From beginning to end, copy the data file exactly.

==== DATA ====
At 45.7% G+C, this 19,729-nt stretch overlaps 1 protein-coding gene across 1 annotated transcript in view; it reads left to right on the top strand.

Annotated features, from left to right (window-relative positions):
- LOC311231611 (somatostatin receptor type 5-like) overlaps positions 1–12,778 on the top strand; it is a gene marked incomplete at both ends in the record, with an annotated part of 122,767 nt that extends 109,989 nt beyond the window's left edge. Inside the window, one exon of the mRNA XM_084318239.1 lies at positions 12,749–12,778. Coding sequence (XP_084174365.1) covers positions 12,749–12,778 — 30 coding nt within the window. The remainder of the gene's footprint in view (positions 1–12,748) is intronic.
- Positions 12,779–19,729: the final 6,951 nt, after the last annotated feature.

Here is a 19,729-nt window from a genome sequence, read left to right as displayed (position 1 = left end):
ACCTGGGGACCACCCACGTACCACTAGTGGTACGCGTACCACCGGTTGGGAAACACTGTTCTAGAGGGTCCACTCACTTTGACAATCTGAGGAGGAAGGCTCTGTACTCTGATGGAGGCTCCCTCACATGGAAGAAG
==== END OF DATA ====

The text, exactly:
At 45.7% G+C, this 19,729-nt stretch overlaps 1 protein-coding gene across 1 annotated transcript in view; it reads left to right on the top strand.

Annotated features, from left to right (window-relative positions):
- LOC311231611 (somatostatin receptor type 5-like) overlaps positions 1–12,778 on the top strand; it is a gene marked incomplete at both ends in the record, with an annotated part of 122,767 nt that extends 109,989 nt beyond the window's left edge. Inside the window, one exon of the mRNA XM_084318239.1 lies at positions 12,749–12,778. Coding sequence (XP_084174365.1) covers positions 12,749–12,778 — 30 coding nt within the window. The remainder of the gene's footprint in view (positions 1–12,748) is intronic.
- Positions 12,779–19,729: the final 6,951 nt, after the last annotated feature.

Here is a 19,729-nt window from a genome sequence, read left to right as displayed (position 1 = left end):
ACCTGGGGACCACCCACGTACCACTAGTGGTACGCGTACCACCGGTTGGGAAACACTGTTCTAGAGGGTCCACTCACTTTGACAATCTGAGGAGGAAGGCTCTGTACTCTGATGGAGGCTCCCTCACATGGAAGAAG